Was at a panel discussion on development recently and rising construction costs came up.
Everyone wants to know why it costs like 30% more to build a building than it did two years ago.
There are lots of theories, including:
- All the sub-contractors retired in 2008
- Lots of laborers went back to their home countries (often in Latin America) as a result of our insane immigration policies
- The tariffs are pushing up materials costs
- Workers comp insurance is too expensive
- Millennials don’t want to get their hands dirty in physical jobs
And lots more.
One of the panelists at our discussion was a contractor, and he had a different perspective. He said something like: “For a while there, in 2008, 2009, 2010, 2011 and 2012, you guys were sticking it to us. Now the shoe’s on the other foot.”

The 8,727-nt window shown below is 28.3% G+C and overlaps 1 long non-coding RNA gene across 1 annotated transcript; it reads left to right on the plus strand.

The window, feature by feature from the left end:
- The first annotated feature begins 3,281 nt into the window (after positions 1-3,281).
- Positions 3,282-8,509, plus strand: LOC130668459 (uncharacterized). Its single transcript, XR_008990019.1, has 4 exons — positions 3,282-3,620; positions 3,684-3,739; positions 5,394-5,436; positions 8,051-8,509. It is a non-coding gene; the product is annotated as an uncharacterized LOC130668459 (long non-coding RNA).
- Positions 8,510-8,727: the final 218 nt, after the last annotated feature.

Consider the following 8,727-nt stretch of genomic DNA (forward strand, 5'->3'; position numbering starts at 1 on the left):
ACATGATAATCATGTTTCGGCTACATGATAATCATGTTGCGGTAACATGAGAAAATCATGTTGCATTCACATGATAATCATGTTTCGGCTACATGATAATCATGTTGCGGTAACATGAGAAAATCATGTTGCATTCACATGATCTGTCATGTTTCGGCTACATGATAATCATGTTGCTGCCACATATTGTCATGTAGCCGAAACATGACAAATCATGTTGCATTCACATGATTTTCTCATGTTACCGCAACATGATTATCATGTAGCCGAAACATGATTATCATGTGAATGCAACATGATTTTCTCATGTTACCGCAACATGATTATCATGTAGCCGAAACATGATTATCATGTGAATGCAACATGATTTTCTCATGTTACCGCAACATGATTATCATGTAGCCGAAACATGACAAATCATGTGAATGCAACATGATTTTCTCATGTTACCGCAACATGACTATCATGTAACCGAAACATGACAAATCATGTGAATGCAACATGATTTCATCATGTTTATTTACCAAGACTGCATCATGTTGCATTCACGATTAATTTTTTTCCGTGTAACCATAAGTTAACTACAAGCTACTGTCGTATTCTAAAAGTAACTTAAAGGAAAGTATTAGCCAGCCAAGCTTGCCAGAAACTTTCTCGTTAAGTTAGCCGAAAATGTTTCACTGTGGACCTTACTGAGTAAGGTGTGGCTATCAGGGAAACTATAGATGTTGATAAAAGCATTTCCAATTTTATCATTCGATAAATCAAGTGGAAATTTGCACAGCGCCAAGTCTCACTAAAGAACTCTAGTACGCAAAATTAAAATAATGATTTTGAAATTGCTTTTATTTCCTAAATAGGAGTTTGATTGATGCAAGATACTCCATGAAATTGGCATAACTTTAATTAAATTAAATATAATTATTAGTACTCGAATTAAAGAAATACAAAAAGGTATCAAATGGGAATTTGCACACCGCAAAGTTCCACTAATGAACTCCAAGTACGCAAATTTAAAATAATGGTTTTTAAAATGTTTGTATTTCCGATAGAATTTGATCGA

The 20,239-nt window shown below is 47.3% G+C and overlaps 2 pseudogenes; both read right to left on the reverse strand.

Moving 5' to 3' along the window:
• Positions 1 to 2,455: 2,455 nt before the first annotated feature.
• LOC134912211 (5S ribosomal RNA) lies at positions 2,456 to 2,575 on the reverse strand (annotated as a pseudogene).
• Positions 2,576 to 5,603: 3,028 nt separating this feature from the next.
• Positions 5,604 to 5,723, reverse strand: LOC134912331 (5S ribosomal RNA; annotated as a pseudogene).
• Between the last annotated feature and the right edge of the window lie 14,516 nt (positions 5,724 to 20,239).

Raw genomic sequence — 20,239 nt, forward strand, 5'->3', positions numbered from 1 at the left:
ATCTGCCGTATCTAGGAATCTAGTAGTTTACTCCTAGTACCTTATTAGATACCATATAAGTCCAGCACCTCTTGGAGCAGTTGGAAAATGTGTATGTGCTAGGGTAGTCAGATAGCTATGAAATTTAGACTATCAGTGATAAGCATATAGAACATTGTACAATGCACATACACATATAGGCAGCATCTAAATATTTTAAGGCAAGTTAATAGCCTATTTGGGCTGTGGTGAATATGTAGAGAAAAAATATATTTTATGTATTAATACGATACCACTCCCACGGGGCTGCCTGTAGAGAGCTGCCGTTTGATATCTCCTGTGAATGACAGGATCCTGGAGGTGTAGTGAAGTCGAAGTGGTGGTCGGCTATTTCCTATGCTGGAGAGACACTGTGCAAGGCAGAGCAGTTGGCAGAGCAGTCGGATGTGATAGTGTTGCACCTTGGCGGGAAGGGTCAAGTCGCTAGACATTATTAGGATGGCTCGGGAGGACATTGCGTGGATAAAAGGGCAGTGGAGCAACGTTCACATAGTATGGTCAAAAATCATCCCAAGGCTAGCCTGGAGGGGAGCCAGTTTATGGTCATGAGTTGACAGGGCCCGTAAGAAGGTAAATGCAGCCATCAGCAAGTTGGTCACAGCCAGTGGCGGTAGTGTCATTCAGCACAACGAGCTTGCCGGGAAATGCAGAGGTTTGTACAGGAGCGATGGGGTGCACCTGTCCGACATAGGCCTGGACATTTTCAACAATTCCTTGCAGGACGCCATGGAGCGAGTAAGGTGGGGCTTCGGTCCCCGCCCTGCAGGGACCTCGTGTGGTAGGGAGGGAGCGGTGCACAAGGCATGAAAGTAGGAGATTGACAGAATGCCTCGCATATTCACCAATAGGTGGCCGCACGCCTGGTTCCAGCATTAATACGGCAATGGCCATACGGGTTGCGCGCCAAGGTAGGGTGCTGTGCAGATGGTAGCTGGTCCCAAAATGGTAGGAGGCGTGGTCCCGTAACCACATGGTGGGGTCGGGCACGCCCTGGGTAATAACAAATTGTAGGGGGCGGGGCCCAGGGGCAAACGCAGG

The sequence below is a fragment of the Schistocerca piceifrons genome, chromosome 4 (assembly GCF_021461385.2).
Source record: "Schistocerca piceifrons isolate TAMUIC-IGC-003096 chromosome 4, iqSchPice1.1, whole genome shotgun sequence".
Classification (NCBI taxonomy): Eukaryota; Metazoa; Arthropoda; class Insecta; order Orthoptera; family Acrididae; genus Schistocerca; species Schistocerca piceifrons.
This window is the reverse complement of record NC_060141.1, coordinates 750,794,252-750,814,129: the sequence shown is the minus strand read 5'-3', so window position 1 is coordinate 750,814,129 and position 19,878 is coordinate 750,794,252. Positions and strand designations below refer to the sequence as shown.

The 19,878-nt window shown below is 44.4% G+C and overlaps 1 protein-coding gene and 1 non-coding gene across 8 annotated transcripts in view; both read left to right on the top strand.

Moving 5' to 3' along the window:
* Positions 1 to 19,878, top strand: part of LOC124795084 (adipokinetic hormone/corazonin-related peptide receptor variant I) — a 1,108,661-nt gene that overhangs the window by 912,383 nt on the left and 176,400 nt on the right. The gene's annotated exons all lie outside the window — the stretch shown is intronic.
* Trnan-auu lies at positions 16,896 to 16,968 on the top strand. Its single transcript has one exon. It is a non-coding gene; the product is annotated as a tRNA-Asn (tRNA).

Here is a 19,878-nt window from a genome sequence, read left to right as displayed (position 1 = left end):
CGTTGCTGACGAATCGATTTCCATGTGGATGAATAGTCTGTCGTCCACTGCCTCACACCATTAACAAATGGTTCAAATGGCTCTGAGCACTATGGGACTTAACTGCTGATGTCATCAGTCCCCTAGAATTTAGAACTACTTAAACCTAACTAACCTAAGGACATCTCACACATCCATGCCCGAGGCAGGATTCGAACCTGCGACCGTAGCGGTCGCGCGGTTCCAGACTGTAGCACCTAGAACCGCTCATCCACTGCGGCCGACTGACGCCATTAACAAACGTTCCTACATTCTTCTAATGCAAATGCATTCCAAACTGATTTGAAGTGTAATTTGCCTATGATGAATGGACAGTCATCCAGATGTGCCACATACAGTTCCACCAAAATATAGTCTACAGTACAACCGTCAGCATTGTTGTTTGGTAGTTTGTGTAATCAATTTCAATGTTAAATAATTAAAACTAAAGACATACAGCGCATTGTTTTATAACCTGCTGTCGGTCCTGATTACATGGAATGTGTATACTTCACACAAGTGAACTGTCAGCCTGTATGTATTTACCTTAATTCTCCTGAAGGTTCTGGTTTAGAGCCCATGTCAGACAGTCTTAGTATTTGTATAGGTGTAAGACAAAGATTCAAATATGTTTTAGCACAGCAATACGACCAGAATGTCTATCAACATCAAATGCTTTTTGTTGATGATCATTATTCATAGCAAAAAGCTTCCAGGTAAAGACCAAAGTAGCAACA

In other words, part of what’s going on is that contractors know there’s a ton of demand for construction services and not a lot of supply, so they’re taking the opportunity to increase their margins. And it’s a free country, so who can blame them?
That said, while we certainly aren’t immune from rising costs, we have suffered less than most, and here’s why: Our contractor relationships are LONG term. We kept those guys working in 2009, 2010, 2011, etc., when no one else was doing anything. And they know we’ll be buying lots of buildings when things get bad again. So they don’t feel like they have to kill us on price now… in a long term relationship, everyone knows what goes around comes around, eventually.